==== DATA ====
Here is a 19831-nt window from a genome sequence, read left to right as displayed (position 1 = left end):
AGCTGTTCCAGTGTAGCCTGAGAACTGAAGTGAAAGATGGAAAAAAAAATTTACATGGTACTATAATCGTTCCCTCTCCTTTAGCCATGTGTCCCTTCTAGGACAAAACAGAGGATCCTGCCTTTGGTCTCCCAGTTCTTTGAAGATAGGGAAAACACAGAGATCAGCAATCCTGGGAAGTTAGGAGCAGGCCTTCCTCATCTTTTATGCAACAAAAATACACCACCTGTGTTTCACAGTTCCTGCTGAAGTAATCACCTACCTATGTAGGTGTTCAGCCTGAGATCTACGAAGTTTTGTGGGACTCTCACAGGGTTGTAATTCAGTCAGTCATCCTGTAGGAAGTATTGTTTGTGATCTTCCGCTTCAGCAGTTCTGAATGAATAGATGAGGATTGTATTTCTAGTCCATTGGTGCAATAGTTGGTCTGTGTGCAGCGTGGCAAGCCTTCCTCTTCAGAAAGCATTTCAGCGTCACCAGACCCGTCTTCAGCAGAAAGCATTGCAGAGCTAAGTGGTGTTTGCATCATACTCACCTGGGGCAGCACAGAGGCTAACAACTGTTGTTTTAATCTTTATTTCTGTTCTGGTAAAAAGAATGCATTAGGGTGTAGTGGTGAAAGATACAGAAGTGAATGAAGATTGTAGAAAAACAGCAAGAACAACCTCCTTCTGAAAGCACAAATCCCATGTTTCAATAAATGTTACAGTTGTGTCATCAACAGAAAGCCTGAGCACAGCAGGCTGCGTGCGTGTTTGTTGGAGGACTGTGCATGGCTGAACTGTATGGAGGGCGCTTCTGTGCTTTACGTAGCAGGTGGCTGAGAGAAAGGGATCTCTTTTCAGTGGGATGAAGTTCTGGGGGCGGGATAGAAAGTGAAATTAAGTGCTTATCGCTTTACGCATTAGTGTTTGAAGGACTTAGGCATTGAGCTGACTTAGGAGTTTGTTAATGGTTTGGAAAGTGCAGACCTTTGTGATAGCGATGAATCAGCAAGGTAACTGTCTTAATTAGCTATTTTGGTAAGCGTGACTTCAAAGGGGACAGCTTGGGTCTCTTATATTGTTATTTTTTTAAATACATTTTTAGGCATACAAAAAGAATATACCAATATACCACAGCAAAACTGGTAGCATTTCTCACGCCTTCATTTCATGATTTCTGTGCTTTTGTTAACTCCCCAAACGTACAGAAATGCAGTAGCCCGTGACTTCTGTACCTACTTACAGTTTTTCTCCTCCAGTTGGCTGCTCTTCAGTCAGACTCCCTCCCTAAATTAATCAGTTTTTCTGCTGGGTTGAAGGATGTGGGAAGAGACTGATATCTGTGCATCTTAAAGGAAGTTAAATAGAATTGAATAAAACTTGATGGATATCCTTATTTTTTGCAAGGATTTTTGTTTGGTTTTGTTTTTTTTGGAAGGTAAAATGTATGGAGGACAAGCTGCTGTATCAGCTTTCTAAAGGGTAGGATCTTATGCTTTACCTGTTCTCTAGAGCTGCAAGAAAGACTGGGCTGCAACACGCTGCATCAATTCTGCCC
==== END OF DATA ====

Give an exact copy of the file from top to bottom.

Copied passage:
Here is a 19831-nt window from a genome sequence, read left to right as displayed (position 1 = left end):
AGCTGTTCCAGTGTAGCCTGAGAACTGAAGTGAAAGATGGAAAAAAAAATTTACATGGTACTATAATCGTTCCCTCTCCTTTAGCCATGTGTCCCTTCTAGGACAAAACAGAGGATCCTGCCTTTGGTCTCCCAGTTCTTTGAAGATAGGGAAAACACAGAGATCAGCAATCCTGGGAAGTTAGGAGCAGGCCTTCCTCATCTTTTATGCAACAAAAATACACCACCTGTGTTTCACAGTTCCTGCTGAAGTAATCACCTACCTATGTAGGTGTTCAGCCTGAGATCTACGAAGTTTTGTGGGACTCTCACAGGGTTGTAATTCAGTCAGTCATCCTGTAGGAAGTATTGTTTGTGATCTTCCGCTTCAGCAGTTCTGAATGAATAGATGAGGATTGTATTTCTAGTCCATTGGTGCAATAGTTGGTCTGTGTGCAGCGTGGCAAGCCTTCCTCTTCAGAAAGCATTTCAGCGTCACCAGACCCGTCTTCAGCAGAAAGCATTGCAGAGCTAAGTGGTGTTTGCATCATACTCACCTGGGGCAGCACAGAGGCTAACAACTGTTGTTTTAATCTTTATTTCTGTTCTGGTAAAAAGAATGCATTAGGGTGTAGTGGTGAAAGATACAGAAGTGAATGAAGATTGTAGAAAAACAGCAAGAACAACCTCCTTCTGAAAGCACAAATCCCATGTTTCAATAAATGTTACAGTTGTGTCATCAACAGAAAGCCTGAGCACAGCAGGCTGCGTGCGTGTTTGTTGGAGGACTGTGCATGGCTGAACTGTATGGAGGGCGCTTCTGTGCTTTACGTAGCAGGTGGCTGAGAGAAAGGGATCTCTTTTCAGTGGGATGAAGTTCTGGGGGCGGGATAGAAAGTGAAATTAAGTGCTTATCGCTTTACGCATTAGTGTTTGAAGGACTTAGGCATTGAGCTGACTTAGGAGTTTGTTAATGGTTTGGAAAGTGCAGACCTTTGTGATAGCGATGAATCAGCAAGGTAACTGTCTTAATTAGCTATTTTGGTAAGCGTGACTTCAAAGGGGACAGCTTGGGTCTCTTATATTGTTATTTTTTTAAATACATTTTTAGGCATACAAAAAGAATATACCAATATACCACAGCAAAACTGGTAGCATTTCTCACGCCTTCATTTCATGATTTCTGTGCTTTTGTTAACTCCCCAAACGTACAGAAATGCAGTAGCCCGTGACTTCTGTACCTACTTACAGTTTTTCTCCTCCAGTTGGCTGCTCTTCAGTCAGACTCCCTCCCTAAATTAATCAGTTTTTCTGCTGGGTTGAAGGATGTGGGAAGAGACTGATATCTGTGCATCTTAAAGGAAGTTAAATAGAATTGAATAAAACTTGATGGATATCCTTATTTTTTGCAAGGATTTTTGTTTGGTTTTGTTTTTTTTGGAAGGTAAAATGTATGGAGGACAAGCTGCTGTATCAGCTTTCTAAAGGGTAGGATCTTATGCTTTACCTGTTCTCTAGAGCTGCAAGAAAGACTGGGCTGCAACACGCTGCATCAATTCTGCCC